“China’s ITICs flourished in the 1980s and 1990s as a vehicle for central agencies and local and provincial governments to channel foreign investment into the mainland while skirting strict controls on capital flows,” the Wall Street Journal wrote some 16 years ago. Few now seem to remember the more than 200 or so international trust and investment corporations — ITICs — created in the final two decades of the last century. There may be a reason for this case of capital markets amnesia. Few ITICs remain standing today, after the Chinese government backed away from the sector and the vast majority defaulted on their debt in the late 1990s and early 2000s. But memories might be jogged soon enough, according to analysts at HSBC Holdings Plc.
Indexes & Index Products
High-Priced Stocks Torturing Bears as S&P 500 Record Looms
Profits are falling, valuations are the highest in a decade and the U.S. just reported the worst hiring since September 2010. Despite it all, stocks have strung together a series of up days that pushed the S&P 500 Index closer to a record than any time since July. How?
A BlackRock Bond ETF Heralds New World Order in Emerging Markets
It’s official: exchange-traded funds now stand atop the developing world. Last month, assets of BlackRock Inc.’s flagship ETF for emerging-market debt surged to $6.5 billion, eclipsing the largest mutual fund in the category. For the first time, ETFs are the most-popular options for both bonds and stocks from developing nations.
2016’s Biggest ETF Launches To Date
The first five months of 2016 are really an example of extremes when it comes to ETF launches, with two funds in particular attracting assets of more than $200 million. No other funds that have launched this year have even begun to approach those levels.
MSCI and China: the A-shares decision looms
Next week, MSCI, the index provider, will announce whether it has decided to include China in its emerging markets indices. Coming almost a year to the day since mainland markets peaked, inclusion would mark something of an international rehabilitation for mainland stocks. A decision to delay again will probably be greeted with a shrug since China still has a lot of work do to align its market practices with international norms.
The Rally, Graded on Two Breadth Measures
The Reformed Broker
The S&P 500 is now within 1% of a new record high. We haven’t made one in 265 days, and the swings between last May and now have not been terribly enjoyable for investors (although, a paradise for good traders).
****SD: The other Reformed Broker piece from today is also relevant: S&P Financials Down 30% Over the Last Decade
Muni Bond ETFs Are Still a Crowd Favorite
In an extended low-yield environment, municipal bonds and related exchange traded funds have continued to perform, attracting billions in new inflows this year. According to Lipper data, muni bond funds had over $632 billion in assets as of June 1, a record high, after investors funneled a net $22.5 billion into muni-related funds in 2016, the best start to a year since 2009, the Wall Street Journal reports. In contrast, investors yanked $40 billion from equity funds this year.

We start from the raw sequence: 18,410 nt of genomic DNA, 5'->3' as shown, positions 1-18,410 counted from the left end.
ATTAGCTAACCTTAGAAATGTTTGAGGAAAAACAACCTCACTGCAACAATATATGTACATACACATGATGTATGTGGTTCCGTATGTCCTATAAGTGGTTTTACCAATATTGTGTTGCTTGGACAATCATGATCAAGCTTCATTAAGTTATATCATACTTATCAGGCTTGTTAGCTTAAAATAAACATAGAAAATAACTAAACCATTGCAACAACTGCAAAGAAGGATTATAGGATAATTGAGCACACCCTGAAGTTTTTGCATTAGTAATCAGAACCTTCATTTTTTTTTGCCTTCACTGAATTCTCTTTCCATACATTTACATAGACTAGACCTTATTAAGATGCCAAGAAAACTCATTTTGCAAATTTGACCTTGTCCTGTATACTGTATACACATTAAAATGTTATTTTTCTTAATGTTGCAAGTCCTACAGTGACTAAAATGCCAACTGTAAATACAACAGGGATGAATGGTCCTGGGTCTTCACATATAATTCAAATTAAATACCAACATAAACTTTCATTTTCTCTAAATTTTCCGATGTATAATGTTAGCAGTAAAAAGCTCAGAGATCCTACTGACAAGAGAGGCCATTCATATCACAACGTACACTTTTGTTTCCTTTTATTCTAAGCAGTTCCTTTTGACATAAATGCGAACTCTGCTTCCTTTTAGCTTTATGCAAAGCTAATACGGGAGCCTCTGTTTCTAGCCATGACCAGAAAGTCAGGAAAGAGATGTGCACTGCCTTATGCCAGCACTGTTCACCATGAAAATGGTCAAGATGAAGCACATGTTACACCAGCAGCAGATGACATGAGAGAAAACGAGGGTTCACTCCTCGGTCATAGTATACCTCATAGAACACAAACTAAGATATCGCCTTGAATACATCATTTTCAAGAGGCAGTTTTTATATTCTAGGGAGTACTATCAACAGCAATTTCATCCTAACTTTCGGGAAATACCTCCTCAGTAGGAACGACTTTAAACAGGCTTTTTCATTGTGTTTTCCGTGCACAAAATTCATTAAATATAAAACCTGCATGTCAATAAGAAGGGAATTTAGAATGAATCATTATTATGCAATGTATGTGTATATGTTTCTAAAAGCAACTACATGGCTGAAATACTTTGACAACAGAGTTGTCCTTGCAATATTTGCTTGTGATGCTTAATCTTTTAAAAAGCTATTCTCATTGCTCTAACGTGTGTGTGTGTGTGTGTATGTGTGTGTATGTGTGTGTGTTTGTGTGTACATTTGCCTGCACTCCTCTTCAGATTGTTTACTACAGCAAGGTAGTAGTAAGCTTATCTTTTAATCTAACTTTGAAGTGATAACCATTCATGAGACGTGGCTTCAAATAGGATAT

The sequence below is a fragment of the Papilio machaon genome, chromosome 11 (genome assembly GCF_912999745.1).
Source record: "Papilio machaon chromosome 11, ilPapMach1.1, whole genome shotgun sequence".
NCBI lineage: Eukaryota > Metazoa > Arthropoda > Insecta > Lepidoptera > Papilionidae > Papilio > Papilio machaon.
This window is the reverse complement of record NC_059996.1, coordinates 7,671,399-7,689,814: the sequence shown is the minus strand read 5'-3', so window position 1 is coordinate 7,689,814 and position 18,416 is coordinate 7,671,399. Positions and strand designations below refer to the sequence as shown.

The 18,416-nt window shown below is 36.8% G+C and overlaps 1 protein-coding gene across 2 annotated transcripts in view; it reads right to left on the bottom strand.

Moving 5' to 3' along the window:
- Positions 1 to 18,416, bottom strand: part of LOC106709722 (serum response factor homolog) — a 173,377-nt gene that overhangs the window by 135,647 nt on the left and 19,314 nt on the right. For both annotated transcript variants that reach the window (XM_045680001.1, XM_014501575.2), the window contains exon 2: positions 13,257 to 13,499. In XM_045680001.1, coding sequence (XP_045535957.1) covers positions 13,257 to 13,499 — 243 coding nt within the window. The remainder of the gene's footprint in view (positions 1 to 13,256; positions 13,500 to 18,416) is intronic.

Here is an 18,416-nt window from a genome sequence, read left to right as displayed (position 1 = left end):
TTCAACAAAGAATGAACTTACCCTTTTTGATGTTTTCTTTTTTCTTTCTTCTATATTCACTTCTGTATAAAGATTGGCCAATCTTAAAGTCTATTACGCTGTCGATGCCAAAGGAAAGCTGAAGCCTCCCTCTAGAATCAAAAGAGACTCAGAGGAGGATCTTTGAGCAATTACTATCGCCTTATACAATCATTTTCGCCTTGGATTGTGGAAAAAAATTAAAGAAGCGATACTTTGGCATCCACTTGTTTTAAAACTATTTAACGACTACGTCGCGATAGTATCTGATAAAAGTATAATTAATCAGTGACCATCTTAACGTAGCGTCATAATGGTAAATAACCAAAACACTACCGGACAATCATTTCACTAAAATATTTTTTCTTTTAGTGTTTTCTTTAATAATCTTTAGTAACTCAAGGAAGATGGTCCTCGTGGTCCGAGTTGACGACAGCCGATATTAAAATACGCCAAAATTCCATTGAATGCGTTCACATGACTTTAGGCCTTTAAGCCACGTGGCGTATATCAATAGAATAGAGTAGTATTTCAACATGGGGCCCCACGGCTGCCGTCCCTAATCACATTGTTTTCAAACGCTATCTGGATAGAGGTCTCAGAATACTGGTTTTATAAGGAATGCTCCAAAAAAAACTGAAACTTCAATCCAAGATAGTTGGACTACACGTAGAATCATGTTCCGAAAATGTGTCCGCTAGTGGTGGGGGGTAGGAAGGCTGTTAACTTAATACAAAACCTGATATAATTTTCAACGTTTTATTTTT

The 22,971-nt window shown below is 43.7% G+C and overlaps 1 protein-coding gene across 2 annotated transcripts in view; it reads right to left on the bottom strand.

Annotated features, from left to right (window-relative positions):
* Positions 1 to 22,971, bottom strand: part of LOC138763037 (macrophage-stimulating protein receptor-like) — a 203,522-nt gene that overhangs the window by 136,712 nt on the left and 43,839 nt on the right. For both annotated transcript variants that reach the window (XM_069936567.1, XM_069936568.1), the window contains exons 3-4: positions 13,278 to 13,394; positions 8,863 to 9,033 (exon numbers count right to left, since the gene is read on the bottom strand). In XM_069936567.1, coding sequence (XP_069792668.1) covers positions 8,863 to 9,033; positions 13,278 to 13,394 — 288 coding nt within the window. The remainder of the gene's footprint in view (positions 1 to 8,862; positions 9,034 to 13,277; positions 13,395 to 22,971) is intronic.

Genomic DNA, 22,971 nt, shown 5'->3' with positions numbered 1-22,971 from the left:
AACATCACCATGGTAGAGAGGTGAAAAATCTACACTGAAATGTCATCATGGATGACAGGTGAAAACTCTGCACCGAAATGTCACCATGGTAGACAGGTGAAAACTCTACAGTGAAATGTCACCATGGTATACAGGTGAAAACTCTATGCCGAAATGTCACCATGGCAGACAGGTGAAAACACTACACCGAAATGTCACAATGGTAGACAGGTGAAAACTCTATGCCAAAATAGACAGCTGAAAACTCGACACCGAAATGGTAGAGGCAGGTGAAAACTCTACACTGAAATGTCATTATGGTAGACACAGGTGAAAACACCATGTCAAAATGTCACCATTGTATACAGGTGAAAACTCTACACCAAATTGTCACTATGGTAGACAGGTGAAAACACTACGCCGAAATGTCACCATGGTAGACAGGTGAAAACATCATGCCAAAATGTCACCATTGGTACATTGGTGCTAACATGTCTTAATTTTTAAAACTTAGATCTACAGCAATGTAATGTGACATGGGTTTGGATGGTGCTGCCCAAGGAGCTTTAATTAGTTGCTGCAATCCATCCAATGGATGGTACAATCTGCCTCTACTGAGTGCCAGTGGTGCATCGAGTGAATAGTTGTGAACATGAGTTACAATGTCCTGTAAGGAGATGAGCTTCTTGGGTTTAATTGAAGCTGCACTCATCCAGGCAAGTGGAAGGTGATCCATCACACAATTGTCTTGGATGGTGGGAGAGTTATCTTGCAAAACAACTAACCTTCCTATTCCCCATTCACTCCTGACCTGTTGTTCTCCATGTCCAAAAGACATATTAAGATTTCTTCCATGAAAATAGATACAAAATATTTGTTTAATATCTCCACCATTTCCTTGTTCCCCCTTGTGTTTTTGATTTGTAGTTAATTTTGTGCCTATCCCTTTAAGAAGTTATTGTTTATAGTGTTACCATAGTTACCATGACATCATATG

After five lean years, gold miners gear up for growth
For the first time in five years, Barrick Gold and other bullion miners are getting ready to expand, breaking from their monologue on cutting costs and debt because of tumbling gold prices. Backed by healthier balance sheets, a 17 percent rise in the price of gold since January to $1,244 an ounce and new investors, miners from Canada to Australia and South Africa are studying ways to raise production.
Actually, Gold Can Provide Income: Here’s the Trade
Gold, which defies traditional valuation metrics, keeps attracting buyers in anticipation of further gains. This is incredible because stocks, which can be valued based on cash flow, are dancing around record highs and it’s hard to find anyone who is confident about the near-term future.
Pharaohs’ shadow an omen in Egypt gold search
Careering around Egypt’s rocky Eastern Desert, Alexander Nubia (AAN.V) CEO Mark Campbell peers from his jeep and sees hills so rich with gold they could lure billions in investments and jumpstart the ailing economy. His company just has to find it. Egypt’s gold mining industry has for years been long on potential and short on investment — the result of a jarring mismatch between spectacular geology and an unattractive commercial framework for mining.
ECB ‘Monetary Amphetamine’ Propels Gold to Best Start Since ’79
Once again, gold is getting a boost from a central banker, only this time it’s not Janet Yellen. The European Central Bank, led by Mario Draghi, plunged into the corporate bond market on Wednesday, buying the debt of some of the continent’s biggest companies. ECB buying of government bonds has pushed yields down to records, with more than 40 percent of securities in the Bloomberg Eurozone Sovereign Bond Index offering negative yields. Gold has rallied 19 percent this year, the best start since 1979, as low interest rates boost the appeal of the metal, which offers returns only through price gains.
ETF Investors Want Gold, Gold and More Gold
Gold futures jumped 1.3% to $1,263 an ounce in recent trading, the highest price since May 18 — the very day that dovish FOMC minutes torpedoed precious metals and other interest-rate sensitive assets. Since then, of course, a dismal reading on jobs growth in May from the Department of Labor reduced the odds of a rate hike in June or July.